UK warship to sail through disputed South China Sea

An aerial view of China occupied Subi Reef at Spratly Islands in disputed South China Sea April 21, 2017. REUTERS/Francis Malasig/Pool

The United Kingdom is looking to assert freedom of navigation rights in the South China Sea by sending a warship to sail through the disputed waters next month.

According to British Defense Secretary Gavin Williamson, the HMS Sutherland, an anti-submarine frigate, will arrive in Australia this week, and it will sail from Australia to the South China Sea.

“She’ll be sailing through the South China Sea (on the way home) and making it clear our navy has a right to do that,” Williamson said during a visit to Australia.

China claims nearly all of the South China Sea and has been in a building binge in the area, turning reefs and islets into islands with runways and various other facilities and buildings. Brunei, Malaysia, the Philippines, Taiwan, and Vietnam all have claims on the waterway, which holds vast oil and gas deposits.

The state-run Chinese tabloid Global Times accused U.K. of trying to grab attention with its plans to sail through the South China Sea. “By acting tough against China, Britain’s Ministry of Defence is trying to validate its existence and grab attention,” the paper said.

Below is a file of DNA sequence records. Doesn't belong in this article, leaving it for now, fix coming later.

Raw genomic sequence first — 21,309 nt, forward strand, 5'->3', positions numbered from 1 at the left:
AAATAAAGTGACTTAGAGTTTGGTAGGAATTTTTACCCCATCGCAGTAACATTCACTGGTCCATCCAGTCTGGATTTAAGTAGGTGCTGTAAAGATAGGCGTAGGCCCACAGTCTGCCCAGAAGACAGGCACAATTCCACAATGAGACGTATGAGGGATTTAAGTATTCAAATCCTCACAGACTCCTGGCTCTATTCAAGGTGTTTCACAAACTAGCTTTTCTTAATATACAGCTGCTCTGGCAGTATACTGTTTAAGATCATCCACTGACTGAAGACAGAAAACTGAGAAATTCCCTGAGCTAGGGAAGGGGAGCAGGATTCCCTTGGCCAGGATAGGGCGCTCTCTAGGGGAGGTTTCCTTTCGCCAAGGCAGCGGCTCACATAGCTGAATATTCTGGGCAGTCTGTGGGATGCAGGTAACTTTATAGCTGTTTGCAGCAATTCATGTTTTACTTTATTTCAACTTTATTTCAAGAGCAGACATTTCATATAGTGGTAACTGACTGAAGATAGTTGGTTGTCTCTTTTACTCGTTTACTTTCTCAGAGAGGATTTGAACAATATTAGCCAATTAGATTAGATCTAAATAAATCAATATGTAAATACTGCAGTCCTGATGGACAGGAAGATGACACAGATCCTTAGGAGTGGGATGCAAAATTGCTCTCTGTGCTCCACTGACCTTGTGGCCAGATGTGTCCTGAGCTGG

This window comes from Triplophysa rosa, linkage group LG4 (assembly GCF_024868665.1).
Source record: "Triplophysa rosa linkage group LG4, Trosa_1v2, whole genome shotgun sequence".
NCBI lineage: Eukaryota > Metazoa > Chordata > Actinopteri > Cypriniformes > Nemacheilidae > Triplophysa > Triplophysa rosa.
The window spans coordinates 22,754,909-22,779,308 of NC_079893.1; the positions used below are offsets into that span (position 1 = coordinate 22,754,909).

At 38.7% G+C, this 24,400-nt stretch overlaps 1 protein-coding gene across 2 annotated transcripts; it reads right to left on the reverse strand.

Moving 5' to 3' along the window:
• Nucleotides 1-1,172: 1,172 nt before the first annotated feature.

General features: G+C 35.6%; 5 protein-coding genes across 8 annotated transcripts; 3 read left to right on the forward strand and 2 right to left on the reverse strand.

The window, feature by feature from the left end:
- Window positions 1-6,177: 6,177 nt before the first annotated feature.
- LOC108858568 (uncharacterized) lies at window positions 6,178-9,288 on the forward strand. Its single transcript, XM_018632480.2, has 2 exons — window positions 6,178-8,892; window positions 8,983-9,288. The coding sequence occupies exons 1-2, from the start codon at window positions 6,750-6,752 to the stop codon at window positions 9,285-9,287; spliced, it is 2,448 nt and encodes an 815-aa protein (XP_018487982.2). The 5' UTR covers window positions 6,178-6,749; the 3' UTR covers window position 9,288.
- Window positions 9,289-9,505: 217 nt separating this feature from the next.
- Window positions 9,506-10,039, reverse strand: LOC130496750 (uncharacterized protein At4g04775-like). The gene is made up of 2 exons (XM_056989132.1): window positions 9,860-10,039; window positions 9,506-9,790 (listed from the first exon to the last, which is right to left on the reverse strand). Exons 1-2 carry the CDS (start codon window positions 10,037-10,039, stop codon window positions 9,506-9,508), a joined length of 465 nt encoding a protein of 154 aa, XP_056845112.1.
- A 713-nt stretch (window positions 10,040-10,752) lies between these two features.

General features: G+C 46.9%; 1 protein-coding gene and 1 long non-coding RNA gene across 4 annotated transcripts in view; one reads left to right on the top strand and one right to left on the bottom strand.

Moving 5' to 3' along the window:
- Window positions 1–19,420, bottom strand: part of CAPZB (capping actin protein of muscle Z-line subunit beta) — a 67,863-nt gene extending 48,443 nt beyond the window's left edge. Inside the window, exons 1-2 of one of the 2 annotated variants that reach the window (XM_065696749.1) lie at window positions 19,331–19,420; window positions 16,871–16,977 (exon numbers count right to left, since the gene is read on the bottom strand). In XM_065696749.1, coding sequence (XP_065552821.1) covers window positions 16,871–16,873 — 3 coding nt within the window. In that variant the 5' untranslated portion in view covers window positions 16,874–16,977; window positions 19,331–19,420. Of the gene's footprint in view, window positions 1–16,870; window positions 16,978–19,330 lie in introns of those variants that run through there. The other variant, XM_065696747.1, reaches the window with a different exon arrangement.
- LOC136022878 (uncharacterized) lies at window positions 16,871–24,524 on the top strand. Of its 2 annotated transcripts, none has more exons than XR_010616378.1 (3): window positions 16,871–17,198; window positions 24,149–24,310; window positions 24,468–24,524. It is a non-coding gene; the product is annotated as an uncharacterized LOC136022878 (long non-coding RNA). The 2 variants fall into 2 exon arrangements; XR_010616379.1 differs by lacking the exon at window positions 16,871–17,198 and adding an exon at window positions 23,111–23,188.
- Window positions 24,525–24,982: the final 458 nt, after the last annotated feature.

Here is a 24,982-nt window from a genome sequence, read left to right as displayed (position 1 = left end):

The paper also warned the Royal Navy to behave modestly when passing through the South China Sea.

It is not clear whether the British warship will follow the United States’ move of sailing within 12 nautical miles of a disputed territory or an artificial island built by China. However, Williamson emphasized that the U.K. supports the U.S.’ approach.

In January, a U.S. missile destroyer, USS Hopper, sailed near a shoal in the South China Sea, a move that angered China, who viewed it as a violation of its sovereignty. Beijing said that it has dispatched a warship to drive away the American ship. China also warned the United States not to threaten the peace and stability in the area with such operations.